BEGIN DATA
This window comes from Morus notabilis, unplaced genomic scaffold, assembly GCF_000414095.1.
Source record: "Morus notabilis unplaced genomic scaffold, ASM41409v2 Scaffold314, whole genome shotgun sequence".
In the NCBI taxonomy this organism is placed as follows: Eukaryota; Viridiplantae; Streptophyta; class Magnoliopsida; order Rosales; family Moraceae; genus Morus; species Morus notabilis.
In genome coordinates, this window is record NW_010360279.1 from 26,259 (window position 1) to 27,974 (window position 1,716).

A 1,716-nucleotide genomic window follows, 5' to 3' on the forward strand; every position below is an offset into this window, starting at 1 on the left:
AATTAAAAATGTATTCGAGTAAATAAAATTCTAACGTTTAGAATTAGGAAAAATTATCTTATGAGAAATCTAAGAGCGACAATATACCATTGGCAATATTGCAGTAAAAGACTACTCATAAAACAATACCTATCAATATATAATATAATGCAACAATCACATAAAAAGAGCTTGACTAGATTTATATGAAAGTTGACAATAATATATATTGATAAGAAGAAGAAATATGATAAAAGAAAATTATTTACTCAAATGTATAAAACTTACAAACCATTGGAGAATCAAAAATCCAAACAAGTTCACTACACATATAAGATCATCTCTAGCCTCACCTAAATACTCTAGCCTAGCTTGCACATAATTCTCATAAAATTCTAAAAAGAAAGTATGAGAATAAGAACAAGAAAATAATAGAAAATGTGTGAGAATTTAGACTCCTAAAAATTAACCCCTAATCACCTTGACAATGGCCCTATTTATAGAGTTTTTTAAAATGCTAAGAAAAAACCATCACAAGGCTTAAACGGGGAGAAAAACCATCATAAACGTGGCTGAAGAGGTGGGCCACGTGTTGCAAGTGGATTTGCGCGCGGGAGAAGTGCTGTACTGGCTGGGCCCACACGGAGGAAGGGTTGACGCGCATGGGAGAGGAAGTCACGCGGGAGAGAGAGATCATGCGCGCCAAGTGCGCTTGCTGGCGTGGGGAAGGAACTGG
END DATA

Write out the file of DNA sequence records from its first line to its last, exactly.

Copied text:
This window comes from Morus notabilis, unplaced genomic scaffold, assembly GCF_000414095.1.
Source record: "Morus notabilis unplaced genomic scaffold, ASM41409v2 Scaffold314, whole genome shotgun sequence".
In the NCBI taxonomy this organism is placed as follows: Eukaryota; Viridiplantae; Streptophyta; class Magnoliopsida; order Rosales; family Moraceae; genus Morus; species Morus notabilis.
In genome coordinates, this window is record NW_010360279.1 from 26,259 (window position 1) to 27,974 (window position 1,716).

A 1,716-nucleotide genomic window follows, 5' to 3' on the forward strand; every position below is an offset into this window, starting at 1 on the left:
AATTAAAAATGTATTCGAGTAAATAAAATTCTAACGTTTAGAATTAGGAAAAATTATCTTATGAGAAATCTAAGAGCGACAATATACCATTGGCAATATTGCAGTAAAAGACTACTCATAAAACAATACCTATCAATATATAATATAATGCAACAATCACATAAAAAGAGCTTGACTAGATTTATATGAAAGTTGACAATAATATATATTGATAAGAAGAAGAAATATGATAAAAGAAAATTATTTACTCAAATGTATAAAACTTACAAACCATTGGAGAATCAAAAATCCAAACAAGTTCACTACACATATAAGATCATCTCTAGCCTCACCTAAATACTCTAGCCTAGCTTGCACATAATTCTCATAAAATTCTAAAAAGAAAGTATGAGAATAAGAACAAGAAAATAATAGAAAATGTGTGAGAATTTAGACTCCTAAAAATTAACCCCTAATCACCTTGACAATGGCCCTATTTATAGAGTTTTTTAAAATGCTAAGAAAAAACCATCACAAGGCTTAAACGGGGAGAAAAACCATCATAAACGTGGCTGAAGAGGTGGGCCACGTGTTGCAAGTGGATTTGCGCGCGGGAGAAGTGCTGTACTGGCTGGGCCCACACGGAGGAAGGGTTGACGCGCATGGGAGAGGAAGTCACGCGGGAGAGAGAGATCATGCGCGCCAAGTGCGCTTGCTGGCGTGGGGAAGGAACTGG